Several recent cases illustrate the problem of insufficient action when an employee complains of harassment:
Sexual harassment of male worker compounded by company’s stereotyped defense. A recent widower began receiving sexual overtures from a female coworker. He asked her to stop. Instead, she continued and became more overtly graphic and frequent in her propositions. The man repeatedly complained to management. Once, the woman was given a verbal warning, but she continued unabated. Repeated complaints received no action. The male employee suffered resulting psychological stress, his work suffered and he was discharged for lowered performance and “poor attitude.” In the ensuing Title VII suit, the company’s attorneys asserted that “most men would have welcomed the advances” and therefore this was not a hostile environment, which should be recognized under Title VII. The court rejected this argument as a “stereotype.” It was clear the male employee found the advances “unwelcome and abusive.” The employer’s response to the complaint was “ineffectual” in the face of known ongoing harassment. EEOC v. Prospect Airport Services. (9th Cir., 2010)
Insufficient efforts to correct harassment. Black employees were subjected to a hostile environment, much of it created by a coworker known to be a “notorious serial harasser.” The harassment included racist bathroom graffiti, repeated racial slurs, racial jokes and celebration of “James Earl Ray Day.” The company was slow to clean up graffiti, never conducted a serious investigation of complaints and merely gave the main harasser a few slap-on-the-wrist oral warnings. The company knew of this and other racist workplace behaviors for years and took no effective action. The court found that the company did not seriously act to correct a 20-year problem until after the Black employees sued. The court found it could be reasonably concluded that the company “passively waited for complaints, occasionally checked for damage to the bathrooms, but made no efforts to correct the underlying problems.” The company took no initiative and no responsible steps to correct the impact of clearly known harassment. Armstrong v. Whirlpool Corp. (M.D. Tenn., 2010).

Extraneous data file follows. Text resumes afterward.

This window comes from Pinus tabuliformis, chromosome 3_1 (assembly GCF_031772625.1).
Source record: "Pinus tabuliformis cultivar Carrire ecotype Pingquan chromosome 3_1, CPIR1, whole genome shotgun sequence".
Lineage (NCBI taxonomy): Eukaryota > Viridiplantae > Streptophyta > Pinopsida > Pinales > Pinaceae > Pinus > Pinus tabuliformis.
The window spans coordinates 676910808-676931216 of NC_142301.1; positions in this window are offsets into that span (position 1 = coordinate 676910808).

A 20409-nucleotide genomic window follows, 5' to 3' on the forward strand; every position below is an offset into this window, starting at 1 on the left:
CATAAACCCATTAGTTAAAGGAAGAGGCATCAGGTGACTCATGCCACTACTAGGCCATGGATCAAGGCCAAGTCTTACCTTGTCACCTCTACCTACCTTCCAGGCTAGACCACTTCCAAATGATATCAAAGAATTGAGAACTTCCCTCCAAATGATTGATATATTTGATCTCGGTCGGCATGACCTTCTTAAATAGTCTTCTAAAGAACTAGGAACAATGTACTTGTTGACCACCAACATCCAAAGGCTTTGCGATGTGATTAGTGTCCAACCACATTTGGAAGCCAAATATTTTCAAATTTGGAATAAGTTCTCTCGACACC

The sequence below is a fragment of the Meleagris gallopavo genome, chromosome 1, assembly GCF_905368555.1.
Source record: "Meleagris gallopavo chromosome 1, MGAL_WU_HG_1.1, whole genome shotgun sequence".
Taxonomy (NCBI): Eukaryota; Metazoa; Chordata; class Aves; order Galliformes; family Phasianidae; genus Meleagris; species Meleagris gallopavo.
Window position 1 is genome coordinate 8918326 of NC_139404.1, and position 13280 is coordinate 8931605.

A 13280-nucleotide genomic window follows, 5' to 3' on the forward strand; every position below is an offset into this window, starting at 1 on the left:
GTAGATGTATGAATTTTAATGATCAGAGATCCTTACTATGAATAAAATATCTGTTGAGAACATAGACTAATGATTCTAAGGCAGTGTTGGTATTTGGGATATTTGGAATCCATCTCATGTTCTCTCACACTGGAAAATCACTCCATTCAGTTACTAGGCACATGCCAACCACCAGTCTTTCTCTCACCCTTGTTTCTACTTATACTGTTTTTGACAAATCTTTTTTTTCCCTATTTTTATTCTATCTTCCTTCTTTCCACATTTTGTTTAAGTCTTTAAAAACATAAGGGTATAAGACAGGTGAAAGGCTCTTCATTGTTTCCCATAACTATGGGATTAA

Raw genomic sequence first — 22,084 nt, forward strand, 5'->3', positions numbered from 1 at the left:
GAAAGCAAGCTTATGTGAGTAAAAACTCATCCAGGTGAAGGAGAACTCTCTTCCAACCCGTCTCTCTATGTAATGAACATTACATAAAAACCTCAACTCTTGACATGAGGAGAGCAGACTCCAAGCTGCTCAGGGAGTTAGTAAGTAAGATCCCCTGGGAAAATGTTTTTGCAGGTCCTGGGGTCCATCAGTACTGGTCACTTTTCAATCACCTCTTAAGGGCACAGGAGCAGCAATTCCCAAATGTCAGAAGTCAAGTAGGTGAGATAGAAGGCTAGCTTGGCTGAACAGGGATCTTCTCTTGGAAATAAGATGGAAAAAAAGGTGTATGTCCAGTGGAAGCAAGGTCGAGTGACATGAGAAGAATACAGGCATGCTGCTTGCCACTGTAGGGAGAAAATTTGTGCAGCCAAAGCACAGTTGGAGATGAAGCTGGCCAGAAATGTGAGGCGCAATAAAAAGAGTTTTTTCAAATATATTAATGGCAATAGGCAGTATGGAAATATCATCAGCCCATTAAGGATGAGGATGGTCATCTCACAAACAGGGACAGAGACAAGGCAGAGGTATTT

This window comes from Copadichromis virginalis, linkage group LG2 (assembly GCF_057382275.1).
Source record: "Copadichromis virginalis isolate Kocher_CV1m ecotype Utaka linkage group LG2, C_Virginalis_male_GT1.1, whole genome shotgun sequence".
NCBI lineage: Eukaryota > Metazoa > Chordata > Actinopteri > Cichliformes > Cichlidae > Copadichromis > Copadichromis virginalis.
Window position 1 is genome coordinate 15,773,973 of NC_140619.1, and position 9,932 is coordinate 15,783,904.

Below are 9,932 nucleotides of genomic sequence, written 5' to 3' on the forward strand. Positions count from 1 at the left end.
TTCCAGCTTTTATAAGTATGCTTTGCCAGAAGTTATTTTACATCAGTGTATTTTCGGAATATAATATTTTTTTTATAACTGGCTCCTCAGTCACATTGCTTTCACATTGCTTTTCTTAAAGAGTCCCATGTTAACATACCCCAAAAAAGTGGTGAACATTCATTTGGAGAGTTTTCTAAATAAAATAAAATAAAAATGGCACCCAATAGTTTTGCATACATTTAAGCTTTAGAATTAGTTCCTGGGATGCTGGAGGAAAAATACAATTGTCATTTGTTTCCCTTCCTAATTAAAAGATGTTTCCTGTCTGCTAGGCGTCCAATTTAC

“Recommendations” for harasser to take training and counseling was not sufficient action for overt behaviors. A female physical therapist was repeatedly propositioned, kissed and fondled by a male chiropractor in a medical center. The company’s action was to “recommend,” but not require, that the chiropractor take some harassment training and seek counseling. The harassment continued and the therapist quit, and then sued. The court found a lack of the “prompt and effective remedy” required by the law. The appellate court upheld a $100,000 jury award and attorneys’ fees. Sheriff v. Midwest Health Partners PC (8th Cir., 2010).
ADAAA standards starting to take effect—condition in remission requires accommodation. The ADA Amendments Act was passed in 2009, but only now are cases under the new standards beginning to come to trial. Hoffman v. Carefirst of Fort Wayne, Inc., (N.D. Ind., 2010) was filed by a service technician who had beat renal cancer and been symptom-free for years. The company increased his work hours, requiring overtime. He did the work. Then the company told him of an even more substantial increase in work hours. The employee presented a doctor’s opinion that the greater work, and resulting stress, was detrimental to the cancer and could take it out of remission. The company told him he could either work the increased hours or quit. The employee eventually did quit and then sued under the ADAAA. The company defended by claiming that the employee did not have a disability because he had no present restrictions, no present impairment of any major life activities and needed no accommodation. This seems to match the pre-amendment ADA. However, even under the regular ADA, the company seems to have disregarded the “interactive-process” requirement to at least consider and communicate about any request for accommodation before deciding it is either unreasonable or not required. Under the ADAAA, one does not have to be presently incapacitated; “an impairment in remission is a disability if it would substantially limit a major life activity when active.” The court found that cancer is clearly a disability. If work duties could create a reactivation or any other issue regarding the disability, the employer has a duty to consider reasonable accommodations.
Change of terms: “intellectual disabilities” is in; “retardation” is out. The U.S. Senate has mandated a change to delete the term “mental retardation” or “retarded” from all federal law, regulations and publications and replace it with “intellectual disabilities.” The new term covers a broader array of cognitive conditions than just retardation. The reasoning is that the term “retardation” is “anachronistic, insensitive and stigmatizing.”
Bob Gregg, partner in Boardman Law Firm, shares his roundup of diversity-related legal issues. He can be reached at email@example.com.